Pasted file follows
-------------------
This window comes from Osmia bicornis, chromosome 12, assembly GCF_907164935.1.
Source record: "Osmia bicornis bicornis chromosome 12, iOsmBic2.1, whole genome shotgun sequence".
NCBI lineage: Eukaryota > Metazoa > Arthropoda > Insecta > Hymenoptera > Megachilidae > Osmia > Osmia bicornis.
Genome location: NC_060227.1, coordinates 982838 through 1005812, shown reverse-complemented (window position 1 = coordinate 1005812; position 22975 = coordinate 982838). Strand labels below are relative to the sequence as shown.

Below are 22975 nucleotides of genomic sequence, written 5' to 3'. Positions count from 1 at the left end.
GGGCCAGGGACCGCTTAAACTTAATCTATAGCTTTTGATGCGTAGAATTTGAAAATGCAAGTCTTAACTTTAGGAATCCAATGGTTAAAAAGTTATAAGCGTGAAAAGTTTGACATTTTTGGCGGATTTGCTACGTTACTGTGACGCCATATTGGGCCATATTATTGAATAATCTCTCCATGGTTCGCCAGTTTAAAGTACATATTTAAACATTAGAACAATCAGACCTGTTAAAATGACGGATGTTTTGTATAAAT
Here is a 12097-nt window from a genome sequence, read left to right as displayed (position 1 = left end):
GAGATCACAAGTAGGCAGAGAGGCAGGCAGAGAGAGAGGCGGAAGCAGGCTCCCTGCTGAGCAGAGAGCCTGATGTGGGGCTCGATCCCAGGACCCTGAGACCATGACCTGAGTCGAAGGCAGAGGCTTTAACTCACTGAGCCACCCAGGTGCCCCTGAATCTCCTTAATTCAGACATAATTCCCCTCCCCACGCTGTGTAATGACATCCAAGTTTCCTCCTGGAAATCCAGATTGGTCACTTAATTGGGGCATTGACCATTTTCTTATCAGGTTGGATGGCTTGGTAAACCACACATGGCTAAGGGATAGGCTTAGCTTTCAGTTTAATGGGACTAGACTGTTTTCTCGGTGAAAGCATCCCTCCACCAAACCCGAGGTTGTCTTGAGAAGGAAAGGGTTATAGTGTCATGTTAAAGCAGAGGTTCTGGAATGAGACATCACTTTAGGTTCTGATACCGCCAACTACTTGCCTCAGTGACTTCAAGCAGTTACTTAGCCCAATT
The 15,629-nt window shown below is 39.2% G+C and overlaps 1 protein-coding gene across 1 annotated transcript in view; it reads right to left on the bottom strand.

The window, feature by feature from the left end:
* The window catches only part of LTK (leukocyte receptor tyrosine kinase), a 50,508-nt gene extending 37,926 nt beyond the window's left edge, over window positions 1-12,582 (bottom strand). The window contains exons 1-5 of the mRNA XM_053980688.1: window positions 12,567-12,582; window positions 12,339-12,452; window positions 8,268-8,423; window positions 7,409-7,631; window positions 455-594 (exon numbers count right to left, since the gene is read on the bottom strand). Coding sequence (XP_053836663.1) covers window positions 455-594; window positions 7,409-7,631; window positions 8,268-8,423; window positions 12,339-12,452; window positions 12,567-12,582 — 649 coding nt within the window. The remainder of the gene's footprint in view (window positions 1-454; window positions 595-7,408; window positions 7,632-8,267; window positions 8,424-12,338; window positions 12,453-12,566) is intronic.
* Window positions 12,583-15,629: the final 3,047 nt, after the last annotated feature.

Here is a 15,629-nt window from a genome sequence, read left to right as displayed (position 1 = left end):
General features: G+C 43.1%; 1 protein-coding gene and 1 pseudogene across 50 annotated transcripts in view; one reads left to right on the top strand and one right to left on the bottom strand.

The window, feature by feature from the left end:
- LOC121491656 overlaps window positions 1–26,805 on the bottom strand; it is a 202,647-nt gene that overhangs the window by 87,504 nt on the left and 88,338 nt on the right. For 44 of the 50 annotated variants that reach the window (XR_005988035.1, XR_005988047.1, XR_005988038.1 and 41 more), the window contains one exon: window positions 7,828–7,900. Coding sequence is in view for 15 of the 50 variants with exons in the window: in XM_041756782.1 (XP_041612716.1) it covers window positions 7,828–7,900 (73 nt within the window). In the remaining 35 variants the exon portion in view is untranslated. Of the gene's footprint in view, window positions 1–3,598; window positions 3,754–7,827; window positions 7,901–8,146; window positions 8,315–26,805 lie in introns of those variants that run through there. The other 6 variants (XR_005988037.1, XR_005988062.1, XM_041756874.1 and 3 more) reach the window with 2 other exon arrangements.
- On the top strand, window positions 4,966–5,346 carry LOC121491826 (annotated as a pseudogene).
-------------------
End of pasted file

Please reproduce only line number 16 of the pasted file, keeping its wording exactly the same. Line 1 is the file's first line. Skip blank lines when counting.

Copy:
- LOC121491656 overlaps window positions 1–26,805 on the bottom strand; it is a 202,647-nt gene that overhangs the window by 87,504 nt on the left and 88,338 nt on the right. For 44 of the 50 annotated variants that reach the window (XR_005988035.1, XR_005988047.1, XR_005988038.1 and 41 more), the window contains one exon: window positions 7,828–7,900. Coding sequence is in view for 15 of the 50 variants with exons in the window: in XM_041756782.1 (XP_041612716.1) it covers window positions 7,828–7,900 (73 nt within the window). In the remaining 35 variants the exon portion in view is untranslated. Of the gene's footprint in view, window positions 1–3,598; window positions 3,754–7,827; window positions 7,901–8,146; window positions 8,315–26,805 lie in introns of those variants that run through there. The other 6 variants (XR_005988037.1, XR_005988062.1, XM_041756874.1 and 3 more) reach the window with 2 other exon arrangements.